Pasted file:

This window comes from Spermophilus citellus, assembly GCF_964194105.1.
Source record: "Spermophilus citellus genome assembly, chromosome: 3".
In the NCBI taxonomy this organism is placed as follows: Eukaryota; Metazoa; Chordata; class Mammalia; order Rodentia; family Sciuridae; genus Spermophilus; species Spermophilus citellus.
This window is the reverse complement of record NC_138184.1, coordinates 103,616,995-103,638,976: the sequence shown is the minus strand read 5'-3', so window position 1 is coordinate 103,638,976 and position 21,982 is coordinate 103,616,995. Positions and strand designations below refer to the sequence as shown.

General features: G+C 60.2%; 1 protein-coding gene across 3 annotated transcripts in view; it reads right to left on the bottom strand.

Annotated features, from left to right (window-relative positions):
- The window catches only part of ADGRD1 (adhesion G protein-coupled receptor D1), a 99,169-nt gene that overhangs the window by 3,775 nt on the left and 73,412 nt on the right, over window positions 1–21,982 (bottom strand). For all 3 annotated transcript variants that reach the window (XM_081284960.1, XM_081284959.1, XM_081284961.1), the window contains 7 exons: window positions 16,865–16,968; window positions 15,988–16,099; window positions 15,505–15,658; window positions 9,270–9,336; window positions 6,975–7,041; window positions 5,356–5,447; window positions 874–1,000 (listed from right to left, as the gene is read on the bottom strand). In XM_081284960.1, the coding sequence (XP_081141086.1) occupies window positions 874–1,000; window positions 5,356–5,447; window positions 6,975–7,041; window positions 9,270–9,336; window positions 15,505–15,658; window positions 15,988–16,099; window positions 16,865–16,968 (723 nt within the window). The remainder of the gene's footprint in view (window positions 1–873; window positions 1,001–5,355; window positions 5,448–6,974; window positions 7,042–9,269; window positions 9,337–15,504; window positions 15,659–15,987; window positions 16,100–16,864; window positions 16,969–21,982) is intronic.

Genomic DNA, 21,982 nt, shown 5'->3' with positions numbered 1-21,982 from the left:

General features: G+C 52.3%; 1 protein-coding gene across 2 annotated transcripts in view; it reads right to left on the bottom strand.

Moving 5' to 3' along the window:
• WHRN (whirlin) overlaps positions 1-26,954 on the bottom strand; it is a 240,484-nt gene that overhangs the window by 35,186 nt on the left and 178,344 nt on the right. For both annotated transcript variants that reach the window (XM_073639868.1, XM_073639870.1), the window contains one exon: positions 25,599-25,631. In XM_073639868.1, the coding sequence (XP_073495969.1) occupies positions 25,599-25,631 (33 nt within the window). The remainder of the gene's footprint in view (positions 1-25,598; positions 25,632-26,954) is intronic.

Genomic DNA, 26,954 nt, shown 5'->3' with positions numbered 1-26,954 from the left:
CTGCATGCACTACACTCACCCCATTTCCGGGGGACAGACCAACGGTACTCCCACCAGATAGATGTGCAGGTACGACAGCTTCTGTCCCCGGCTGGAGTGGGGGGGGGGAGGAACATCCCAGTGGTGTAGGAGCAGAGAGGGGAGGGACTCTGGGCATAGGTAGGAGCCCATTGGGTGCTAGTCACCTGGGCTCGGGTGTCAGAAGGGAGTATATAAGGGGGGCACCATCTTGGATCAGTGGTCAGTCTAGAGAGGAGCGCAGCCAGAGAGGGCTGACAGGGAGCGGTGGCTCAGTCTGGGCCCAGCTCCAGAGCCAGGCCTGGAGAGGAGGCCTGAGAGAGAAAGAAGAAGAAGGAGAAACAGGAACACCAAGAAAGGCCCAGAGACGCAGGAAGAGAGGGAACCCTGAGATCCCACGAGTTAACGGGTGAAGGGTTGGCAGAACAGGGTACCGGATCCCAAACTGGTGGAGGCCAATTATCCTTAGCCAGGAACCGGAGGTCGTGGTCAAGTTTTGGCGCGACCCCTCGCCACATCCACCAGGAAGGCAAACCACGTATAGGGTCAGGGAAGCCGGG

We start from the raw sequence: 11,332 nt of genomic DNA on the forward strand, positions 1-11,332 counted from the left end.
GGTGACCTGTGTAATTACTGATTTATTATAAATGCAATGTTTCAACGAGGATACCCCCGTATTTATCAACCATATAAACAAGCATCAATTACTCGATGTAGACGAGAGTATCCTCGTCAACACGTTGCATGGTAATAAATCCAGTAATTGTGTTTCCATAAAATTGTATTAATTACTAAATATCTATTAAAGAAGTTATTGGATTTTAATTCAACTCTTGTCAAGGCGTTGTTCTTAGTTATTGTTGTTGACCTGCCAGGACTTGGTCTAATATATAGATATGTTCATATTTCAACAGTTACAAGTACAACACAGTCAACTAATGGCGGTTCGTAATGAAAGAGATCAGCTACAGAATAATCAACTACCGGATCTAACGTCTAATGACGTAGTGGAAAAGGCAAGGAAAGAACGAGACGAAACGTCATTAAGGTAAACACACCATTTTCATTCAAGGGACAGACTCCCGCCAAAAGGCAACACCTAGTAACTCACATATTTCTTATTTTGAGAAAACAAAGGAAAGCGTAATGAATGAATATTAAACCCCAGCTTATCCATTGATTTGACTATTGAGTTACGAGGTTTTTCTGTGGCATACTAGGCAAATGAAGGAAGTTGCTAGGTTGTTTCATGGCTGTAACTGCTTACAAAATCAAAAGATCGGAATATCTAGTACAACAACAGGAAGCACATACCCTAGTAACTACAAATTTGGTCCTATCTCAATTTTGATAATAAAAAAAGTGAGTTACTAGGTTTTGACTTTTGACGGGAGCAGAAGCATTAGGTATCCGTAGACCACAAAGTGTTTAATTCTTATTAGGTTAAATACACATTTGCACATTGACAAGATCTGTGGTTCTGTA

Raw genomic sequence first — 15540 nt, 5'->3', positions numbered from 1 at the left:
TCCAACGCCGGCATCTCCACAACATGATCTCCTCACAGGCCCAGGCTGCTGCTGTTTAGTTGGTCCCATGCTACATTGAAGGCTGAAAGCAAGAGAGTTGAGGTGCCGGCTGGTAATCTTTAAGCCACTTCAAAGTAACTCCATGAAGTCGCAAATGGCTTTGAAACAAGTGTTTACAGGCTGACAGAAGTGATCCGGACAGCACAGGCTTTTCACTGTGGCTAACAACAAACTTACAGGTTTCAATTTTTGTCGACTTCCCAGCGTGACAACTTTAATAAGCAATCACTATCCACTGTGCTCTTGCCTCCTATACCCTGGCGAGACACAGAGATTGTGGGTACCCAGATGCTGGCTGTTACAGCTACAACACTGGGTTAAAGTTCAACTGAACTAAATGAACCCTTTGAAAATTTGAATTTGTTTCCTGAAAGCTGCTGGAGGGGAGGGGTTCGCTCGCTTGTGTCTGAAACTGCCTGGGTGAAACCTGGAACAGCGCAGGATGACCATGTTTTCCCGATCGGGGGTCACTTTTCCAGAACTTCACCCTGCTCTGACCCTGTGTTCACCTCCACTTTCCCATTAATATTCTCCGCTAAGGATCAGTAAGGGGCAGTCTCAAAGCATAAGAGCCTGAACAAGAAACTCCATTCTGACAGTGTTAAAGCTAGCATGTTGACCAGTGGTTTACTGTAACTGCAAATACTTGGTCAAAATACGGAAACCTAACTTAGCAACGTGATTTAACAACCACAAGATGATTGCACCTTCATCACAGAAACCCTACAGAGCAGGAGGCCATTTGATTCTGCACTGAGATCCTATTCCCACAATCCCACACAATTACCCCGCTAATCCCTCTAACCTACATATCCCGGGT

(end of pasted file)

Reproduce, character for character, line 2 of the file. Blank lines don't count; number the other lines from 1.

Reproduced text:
Source record: "Spermophilus citellus genome assembly, chromosome: 3".